He began his relationship with the Washington Glass School by teaching mold making and concrete casting and assisting various classes. Slowly and steadily Sean began including more and more glass into his mixed media sculptures. By 2010 Sean focused primarily in glass and became a resident artist at the Washington Glass School. His current work uses a combination of glass, concrete, found objects, and steel to create works based on mythologies, philosophy, personal experiences, and whimsy.

We Share What We Have
Glass, Concrete, Steel

A Dream of Flying
Glass, Concrete, and Steel

Sean creates pieces that have the feel of archaeological finds, as if messages from today have been uncovered in some not too distant future. The earthiness of the concrete in his pieces suggests age and patina, slightly covering and obscuring his glass reliefs. He equates the glass with ethereality and the concrete as a corporeal coating. His work touches on issues of overcoming in everyday life–judging yourself and being judged by others, finding and maintaining inspiration, and dealing with dreams and hopes than conflict with our reality.

Ghost Light
Glass, Concrete, Steel

Sean uses the Dry Plaster Relief Casting technique in his work. He sets up boxes inside the kiln, fills the box with sifted plaster power, makes impressions in the plaster, places sheets of float glass on top of the box and fires the glass to slump into the mold.

Sean working inside the kiln.

It’s a dusty process

Example of a Mold used for Dry Plaster Relief Casting

Once the glass is removed from the kiln, Sean uses special primers and polymers to add a coating of cement to the surface.

Glass castings fresh out of the kiln.

Adding layers of concrete to the glass

But it’s not done yet! Apparently Sean loves adding many complicated processes into each piece! He then goes on to stain, sand, and distress the concrete, adding to the sense of age and antiquity. Sometimes he will paint the back of the glass using translucent coatings to allow light to come through. He then welds up steel frames to finish off his work.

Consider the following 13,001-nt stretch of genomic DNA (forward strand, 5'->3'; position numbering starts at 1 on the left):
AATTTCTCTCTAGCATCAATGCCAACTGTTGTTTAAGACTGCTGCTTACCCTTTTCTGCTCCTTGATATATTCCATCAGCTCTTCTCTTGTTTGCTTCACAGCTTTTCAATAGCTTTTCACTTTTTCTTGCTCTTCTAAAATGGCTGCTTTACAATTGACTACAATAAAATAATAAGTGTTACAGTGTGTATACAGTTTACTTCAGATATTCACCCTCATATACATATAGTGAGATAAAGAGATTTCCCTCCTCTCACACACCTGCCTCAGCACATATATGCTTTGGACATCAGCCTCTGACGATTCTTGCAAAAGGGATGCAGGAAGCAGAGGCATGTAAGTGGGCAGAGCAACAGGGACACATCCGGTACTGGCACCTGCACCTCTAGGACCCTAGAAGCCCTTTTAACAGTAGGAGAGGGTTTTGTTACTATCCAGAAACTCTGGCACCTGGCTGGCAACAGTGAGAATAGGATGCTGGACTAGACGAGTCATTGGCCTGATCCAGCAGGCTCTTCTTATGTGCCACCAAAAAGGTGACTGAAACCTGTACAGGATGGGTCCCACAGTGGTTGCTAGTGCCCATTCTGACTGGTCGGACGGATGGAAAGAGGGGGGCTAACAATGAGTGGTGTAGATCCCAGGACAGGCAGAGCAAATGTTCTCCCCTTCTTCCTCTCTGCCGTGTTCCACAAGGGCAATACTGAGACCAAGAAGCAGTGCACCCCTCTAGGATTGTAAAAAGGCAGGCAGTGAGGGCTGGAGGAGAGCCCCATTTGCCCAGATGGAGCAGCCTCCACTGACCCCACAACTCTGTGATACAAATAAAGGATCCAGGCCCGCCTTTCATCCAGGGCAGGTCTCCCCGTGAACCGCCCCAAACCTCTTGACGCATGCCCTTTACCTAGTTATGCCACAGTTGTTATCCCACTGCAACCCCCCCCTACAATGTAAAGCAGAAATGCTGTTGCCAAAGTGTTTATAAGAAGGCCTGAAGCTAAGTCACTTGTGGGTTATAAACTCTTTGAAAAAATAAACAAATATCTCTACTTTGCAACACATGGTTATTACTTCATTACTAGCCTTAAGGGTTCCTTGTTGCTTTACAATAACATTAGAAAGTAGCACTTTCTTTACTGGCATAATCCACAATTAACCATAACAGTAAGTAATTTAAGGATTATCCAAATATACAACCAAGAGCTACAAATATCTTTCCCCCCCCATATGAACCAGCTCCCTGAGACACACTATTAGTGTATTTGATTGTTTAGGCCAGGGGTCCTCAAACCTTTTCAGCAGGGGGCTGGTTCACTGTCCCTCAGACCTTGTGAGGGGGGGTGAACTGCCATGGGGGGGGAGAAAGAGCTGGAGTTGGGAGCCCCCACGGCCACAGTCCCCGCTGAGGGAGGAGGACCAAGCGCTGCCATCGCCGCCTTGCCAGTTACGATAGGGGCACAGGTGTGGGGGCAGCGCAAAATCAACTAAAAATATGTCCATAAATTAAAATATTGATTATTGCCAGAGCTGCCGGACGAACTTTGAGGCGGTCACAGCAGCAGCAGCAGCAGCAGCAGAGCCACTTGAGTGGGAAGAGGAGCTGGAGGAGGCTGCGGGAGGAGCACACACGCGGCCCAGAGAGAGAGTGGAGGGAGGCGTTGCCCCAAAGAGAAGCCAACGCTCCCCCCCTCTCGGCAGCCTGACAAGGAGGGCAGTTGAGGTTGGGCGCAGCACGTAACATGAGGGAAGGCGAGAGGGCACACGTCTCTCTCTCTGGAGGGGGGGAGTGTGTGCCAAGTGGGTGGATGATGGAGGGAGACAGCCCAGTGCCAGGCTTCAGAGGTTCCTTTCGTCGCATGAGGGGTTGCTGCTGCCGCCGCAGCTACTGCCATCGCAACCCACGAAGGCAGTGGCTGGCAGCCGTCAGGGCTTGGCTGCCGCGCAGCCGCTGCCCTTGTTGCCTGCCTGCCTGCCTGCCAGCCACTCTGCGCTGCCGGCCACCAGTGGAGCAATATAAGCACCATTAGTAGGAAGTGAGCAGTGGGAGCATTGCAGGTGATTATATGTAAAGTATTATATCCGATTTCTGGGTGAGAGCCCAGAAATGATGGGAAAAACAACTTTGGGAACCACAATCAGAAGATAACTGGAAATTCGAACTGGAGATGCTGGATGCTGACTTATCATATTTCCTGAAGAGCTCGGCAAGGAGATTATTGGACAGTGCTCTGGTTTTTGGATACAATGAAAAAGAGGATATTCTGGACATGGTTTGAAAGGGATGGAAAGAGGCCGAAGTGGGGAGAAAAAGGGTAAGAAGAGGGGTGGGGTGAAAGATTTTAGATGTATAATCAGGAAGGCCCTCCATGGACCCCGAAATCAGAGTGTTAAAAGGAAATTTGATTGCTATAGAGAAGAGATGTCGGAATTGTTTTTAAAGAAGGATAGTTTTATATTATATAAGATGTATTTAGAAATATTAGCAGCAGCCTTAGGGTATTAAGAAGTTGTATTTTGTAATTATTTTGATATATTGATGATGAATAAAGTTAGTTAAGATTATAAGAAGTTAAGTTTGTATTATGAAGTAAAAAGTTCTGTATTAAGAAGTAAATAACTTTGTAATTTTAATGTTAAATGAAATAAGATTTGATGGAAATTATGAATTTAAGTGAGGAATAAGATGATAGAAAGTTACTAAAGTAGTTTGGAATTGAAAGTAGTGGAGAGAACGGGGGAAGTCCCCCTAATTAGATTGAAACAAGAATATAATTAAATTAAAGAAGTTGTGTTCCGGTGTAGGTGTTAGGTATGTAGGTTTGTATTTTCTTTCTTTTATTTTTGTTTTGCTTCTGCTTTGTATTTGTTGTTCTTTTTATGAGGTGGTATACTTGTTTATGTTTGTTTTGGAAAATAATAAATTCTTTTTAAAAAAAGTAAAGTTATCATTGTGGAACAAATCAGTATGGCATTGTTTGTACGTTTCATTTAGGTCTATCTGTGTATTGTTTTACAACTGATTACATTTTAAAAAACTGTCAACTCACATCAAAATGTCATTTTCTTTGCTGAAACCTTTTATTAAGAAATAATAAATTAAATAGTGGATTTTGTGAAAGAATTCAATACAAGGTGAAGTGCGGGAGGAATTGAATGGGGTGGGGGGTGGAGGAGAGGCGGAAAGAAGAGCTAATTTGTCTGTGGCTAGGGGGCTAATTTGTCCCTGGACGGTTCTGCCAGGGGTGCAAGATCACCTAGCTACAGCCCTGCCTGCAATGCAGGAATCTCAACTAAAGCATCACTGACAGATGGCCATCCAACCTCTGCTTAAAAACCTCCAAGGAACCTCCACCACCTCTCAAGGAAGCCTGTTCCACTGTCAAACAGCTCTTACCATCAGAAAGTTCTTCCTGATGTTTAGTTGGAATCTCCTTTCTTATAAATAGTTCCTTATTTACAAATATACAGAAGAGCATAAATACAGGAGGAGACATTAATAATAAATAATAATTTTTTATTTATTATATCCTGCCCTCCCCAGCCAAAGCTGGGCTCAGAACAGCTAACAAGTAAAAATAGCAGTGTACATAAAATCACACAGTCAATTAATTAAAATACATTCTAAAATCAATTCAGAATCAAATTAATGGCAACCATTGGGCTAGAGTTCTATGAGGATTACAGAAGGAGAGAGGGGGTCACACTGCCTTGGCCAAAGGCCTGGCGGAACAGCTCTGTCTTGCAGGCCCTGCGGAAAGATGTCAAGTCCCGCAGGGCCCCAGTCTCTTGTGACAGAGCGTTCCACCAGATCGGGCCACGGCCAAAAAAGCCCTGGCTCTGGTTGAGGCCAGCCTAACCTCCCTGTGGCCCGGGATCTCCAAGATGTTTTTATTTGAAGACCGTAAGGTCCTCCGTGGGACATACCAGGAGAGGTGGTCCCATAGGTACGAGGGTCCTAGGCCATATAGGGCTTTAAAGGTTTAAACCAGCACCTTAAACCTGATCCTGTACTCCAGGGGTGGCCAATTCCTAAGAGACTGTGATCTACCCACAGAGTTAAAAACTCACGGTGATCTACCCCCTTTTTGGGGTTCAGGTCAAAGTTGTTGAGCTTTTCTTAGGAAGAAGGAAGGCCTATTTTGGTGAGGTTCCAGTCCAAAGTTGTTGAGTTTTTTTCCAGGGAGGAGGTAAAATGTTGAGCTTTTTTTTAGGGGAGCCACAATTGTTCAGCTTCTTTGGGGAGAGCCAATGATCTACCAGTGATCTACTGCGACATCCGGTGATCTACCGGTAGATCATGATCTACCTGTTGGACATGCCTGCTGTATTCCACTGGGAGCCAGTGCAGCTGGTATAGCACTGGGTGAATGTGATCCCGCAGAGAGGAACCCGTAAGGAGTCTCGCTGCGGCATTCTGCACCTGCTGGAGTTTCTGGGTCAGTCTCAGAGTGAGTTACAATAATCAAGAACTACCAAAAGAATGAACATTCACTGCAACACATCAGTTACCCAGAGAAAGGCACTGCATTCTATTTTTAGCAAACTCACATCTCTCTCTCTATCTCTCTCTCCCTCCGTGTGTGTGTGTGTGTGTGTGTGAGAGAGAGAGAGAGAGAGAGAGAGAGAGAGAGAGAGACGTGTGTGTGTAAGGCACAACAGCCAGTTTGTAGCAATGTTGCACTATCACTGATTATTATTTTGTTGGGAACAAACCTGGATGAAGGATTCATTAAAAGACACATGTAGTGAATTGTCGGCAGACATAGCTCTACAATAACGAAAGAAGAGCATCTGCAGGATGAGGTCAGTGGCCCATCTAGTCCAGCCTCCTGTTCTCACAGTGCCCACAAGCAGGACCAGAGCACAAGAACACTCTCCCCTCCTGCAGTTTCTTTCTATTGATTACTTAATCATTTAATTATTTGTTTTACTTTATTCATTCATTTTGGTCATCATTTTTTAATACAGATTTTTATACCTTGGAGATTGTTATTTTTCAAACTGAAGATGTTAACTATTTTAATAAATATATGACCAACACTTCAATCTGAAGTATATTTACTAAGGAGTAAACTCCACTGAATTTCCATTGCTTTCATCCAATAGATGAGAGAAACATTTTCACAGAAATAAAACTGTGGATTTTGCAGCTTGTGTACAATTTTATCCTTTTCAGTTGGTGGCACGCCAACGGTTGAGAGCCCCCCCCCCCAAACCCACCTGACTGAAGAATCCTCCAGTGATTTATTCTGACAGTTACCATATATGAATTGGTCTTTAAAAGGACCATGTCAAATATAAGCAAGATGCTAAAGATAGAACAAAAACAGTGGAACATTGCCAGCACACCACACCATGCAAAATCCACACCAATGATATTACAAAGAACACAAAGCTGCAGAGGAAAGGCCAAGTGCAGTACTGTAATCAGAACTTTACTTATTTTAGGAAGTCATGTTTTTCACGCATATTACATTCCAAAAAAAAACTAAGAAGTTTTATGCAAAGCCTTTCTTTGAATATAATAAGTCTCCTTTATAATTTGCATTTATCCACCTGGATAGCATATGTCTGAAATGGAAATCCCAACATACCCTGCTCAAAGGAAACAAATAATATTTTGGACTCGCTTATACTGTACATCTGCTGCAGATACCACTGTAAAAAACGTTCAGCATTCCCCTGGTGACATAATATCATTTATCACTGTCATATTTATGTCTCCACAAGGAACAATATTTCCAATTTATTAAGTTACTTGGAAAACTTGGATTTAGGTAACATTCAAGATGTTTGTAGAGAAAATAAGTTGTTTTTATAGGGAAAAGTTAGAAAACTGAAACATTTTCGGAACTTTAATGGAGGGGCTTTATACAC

Finding Your Power

Glass, Concrete, Steel 42″x13″

Sean will be one of the artists exhibiting at DC’s Longview Gallery juried invitational exhibition showcasing the people and work of the artists of the Washington Glass School. The show opens in May.

Washington Glass School: The First 10 Years

LongView Gallery

1234 9th Street, NW, Washington, DC
May 19 – June 19, Opening Reception, May 19th, 6:30-8:30 PM

Click HERE to jump to Sean’s artwork website.

For other glass artist profiles:

Teddie Hathaway

Elizabeth Mears

Jeff Zimmer

Allegra Marquart

Jackie Greeves

Sean Hennessey Works In Plaster & Glass

>Studio Artist Sean Hennessey is shown here working on his series of cast glass and concrete panels.

Sean measures his glass and sketches his compositions.

Sean makes his panels using the dry plaster casting method, from float glass. He then renders the surface with other materials such as oxidized concrete and acid stains.

Sean creates a mold in the kilns

Sean’s glass and steel panels were one of the hits of the recent Artomatic.

The dry plaster technique that Sean uses is taught in the Washington Glass School class #928 – Bas Relief in Glass (taught by our Nicole Puzan). This class is starting soon – check it out! Click HERE to jump to the class schedule.